PC gaming is dying


You’ve likely heard it before. PC gaming is dying because the hardware is expensive, or because consoles sell more games, or this or that.

Well no, actually, it’s not dying. It’s just not making as large a blip on sales charts of physical copies because digital distribution has gotten so good. A bit over a year and a half ago Valve projected that Steam sales of their games would overtake retail sales. I’d be rather surprised if this hadn’t already happened. We’d also be remiss not to look at foreign markets, such as Russia or China, where PC gaming is dominant.

The “expensive hardware” claim is also misleading. First, the typical gaming PC outputs much better quality graphics than the Xbox 360 or PS3. Second, you can obtain a gaming PC for $500, which is $100 more than the Xbox debuted for and less than what the PS3 cost when it first came out. The price for gaming consoles has dropped since then because they’re old technology. Thirdly, when a new generation of consoles comes out, you’ve gotta buy a new one after a few months to play new games*. It’s typically cheaper to upgrade your PC’s video card then it is to buy a new next-gen console.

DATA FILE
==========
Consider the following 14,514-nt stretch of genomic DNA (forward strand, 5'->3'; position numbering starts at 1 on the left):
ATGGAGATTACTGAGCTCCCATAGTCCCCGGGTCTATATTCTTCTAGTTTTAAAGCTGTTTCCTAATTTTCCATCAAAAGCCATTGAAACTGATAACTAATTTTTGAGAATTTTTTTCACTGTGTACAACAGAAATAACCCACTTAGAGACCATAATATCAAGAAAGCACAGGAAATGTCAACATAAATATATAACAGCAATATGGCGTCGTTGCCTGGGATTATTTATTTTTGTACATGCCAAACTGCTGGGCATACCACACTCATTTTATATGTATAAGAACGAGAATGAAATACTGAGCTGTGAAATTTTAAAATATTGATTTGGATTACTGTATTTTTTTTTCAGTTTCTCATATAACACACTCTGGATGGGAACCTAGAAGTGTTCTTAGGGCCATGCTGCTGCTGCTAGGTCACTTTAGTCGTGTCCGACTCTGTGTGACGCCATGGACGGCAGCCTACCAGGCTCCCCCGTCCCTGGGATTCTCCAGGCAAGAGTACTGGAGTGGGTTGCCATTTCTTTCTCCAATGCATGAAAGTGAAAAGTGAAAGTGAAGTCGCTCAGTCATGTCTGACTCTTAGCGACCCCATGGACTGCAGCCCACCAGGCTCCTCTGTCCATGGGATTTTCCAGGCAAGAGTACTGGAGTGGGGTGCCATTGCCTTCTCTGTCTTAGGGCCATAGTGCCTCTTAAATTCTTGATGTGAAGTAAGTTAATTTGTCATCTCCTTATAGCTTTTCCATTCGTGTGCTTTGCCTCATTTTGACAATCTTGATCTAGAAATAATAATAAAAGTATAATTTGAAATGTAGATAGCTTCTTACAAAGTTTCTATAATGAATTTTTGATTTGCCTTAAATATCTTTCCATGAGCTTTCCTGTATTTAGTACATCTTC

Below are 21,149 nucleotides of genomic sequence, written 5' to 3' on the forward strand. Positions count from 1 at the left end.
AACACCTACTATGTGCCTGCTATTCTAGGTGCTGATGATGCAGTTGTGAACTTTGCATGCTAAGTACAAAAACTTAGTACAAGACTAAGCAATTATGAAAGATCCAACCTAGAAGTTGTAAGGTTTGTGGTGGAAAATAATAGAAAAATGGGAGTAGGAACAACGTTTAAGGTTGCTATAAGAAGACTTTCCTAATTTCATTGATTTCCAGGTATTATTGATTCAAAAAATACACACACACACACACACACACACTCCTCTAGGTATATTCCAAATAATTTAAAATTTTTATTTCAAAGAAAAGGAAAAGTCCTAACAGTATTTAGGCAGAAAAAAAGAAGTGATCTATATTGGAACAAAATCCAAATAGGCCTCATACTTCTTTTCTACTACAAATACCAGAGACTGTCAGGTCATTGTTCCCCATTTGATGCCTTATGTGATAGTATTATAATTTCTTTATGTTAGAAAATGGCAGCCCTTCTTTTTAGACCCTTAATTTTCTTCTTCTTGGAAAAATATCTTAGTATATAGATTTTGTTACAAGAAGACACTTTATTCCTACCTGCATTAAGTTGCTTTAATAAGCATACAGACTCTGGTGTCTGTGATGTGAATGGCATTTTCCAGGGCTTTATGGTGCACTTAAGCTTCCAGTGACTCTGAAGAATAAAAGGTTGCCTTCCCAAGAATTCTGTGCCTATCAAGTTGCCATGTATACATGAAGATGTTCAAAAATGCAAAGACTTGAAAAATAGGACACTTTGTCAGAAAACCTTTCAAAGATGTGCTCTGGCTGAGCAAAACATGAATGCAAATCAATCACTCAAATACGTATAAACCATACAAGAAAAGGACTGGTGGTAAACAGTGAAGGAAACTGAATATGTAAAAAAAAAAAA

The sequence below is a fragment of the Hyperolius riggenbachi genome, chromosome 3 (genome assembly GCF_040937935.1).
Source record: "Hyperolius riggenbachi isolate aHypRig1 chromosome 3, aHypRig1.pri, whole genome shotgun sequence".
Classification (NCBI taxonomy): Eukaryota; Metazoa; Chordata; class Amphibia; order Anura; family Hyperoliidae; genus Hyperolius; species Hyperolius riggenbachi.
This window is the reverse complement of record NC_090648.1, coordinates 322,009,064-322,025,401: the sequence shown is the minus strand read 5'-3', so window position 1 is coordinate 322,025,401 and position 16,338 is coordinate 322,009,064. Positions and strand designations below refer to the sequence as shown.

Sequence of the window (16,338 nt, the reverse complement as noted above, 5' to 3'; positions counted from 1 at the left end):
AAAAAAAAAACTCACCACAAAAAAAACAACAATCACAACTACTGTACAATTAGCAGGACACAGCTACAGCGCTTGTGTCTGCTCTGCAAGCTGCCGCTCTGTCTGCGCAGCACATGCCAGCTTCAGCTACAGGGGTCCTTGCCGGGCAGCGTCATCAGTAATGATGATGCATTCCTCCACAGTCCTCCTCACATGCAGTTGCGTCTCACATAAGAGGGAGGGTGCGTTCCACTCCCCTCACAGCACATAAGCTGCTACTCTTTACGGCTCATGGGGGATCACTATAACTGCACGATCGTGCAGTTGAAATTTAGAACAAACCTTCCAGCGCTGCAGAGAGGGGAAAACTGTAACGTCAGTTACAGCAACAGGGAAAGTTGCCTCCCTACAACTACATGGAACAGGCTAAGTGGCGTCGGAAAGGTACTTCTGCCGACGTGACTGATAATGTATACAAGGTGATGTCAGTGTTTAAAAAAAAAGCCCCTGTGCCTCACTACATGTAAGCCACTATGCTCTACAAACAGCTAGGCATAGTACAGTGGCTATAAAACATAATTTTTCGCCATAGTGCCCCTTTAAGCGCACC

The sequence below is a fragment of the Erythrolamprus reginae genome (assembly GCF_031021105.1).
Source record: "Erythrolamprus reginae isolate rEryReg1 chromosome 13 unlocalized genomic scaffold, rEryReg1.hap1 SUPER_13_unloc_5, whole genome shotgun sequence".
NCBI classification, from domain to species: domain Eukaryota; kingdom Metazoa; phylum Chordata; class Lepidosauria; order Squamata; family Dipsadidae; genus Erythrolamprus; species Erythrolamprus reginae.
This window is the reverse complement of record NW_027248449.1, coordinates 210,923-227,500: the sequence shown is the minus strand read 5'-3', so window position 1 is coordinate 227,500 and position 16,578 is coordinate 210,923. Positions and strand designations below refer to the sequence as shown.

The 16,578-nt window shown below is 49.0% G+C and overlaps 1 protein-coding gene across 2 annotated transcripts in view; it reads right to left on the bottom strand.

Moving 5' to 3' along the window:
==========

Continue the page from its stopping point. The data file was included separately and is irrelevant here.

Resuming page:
Finally, PC gaming isn’t dying because the games don’t die. People still play the classics. Fans make extensive modifications to the classics and update them. StarCraft is still being played online and still getting new maps, over ten years after it was first released. Morrowind has mods that add entire continents to the world and make it look almost as good as games currently being released. Heck, Nethack is still being modified and updated by fans.

There are even groups of people who modify rips of ancient console games and add new levels to them. Most of these modifications will be played using emulators, never to be run on the original physical console. You see, every game is a PC game, eventually.

* Unless you own a PS2, which will receive ports until the sun dies out.

© 2021 JamesGecko